Cornelia de Lange Syndrome is a congenital condition caused by 1-2 genes that decide to do their own thing. They're important genes, acting like light switches or dials that tell other genes how much to form during that batted-eye, God moment when sperm meets egg and life begins.
It's named after a Dutch doctor who saw some kids with similar issues in 1933 and figured, "Hey, there may be something to this." Another doctor, Brachmann, had similar hunches 16 years before, but missed out on the naming rights.
Known as CdLS, the syndrome is pretty rare: About 1 in 10,000 to 30,000 live births.
Like many other syndromes, many with CdLS look like they are related. Commonalities include low birth weight; thin, arched eyebrows; impossibly long, Betty Boop eyelashes; cute pug noses; thin, down turned lips and small stature. Some also have missing limbs, small hands and feet and thick heads of hair.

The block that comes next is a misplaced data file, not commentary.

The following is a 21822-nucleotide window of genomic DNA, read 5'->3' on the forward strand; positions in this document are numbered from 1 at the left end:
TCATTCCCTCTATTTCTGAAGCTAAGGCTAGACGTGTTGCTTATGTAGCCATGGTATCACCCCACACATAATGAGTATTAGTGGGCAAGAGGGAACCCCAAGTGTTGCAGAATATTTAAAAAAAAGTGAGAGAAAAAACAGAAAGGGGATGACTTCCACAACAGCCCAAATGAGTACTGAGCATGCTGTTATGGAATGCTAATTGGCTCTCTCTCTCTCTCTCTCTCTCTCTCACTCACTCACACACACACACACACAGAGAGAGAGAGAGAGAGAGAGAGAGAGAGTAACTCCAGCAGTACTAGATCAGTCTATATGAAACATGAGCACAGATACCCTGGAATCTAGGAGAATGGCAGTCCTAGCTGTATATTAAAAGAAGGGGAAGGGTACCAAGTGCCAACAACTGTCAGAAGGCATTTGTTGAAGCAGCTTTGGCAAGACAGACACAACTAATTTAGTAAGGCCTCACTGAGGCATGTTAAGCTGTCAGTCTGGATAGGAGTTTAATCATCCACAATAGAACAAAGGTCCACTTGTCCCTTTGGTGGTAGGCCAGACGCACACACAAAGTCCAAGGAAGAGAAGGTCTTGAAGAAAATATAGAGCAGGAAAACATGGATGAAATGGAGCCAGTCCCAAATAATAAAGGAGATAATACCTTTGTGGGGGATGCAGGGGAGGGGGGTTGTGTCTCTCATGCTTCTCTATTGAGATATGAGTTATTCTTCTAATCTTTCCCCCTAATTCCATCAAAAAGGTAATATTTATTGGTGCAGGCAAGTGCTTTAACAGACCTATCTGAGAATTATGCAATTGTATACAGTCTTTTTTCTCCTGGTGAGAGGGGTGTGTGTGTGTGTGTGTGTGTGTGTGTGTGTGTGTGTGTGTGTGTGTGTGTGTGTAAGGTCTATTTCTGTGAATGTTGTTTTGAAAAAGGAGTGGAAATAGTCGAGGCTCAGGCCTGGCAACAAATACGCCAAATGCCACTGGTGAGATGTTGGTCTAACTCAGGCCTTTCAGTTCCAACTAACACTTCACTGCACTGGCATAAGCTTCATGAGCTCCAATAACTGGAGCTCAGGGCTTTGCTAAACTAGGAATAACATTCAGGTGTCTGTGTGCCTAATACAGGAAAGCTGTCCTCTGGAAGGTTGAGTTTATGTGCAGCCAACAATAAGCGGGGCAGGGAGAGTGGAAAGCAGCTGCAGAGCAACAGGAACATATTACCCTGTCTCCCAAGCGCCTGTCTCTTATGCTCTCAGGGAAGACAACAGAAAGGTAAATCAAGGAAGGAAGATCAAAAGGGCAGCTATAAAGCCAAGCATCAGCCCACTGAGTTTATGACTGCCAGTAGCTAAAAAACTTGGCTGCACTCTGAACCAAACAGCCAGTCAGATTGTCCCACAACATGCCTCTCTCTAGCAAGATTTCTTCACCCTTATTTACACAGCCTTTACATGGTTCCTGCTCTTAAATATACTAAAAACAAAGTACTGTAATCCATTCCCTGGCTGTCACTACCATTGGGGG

Severity varies, but almost all have some form of mental retardation and physical and developmental delays. Feeding and gastrointestinal difficulties are also common.
Another commonality: Photos don't do those with CdLS justice. They're lookers.
More resources at the Cornelia de Lange Foundation in Avon, Conn.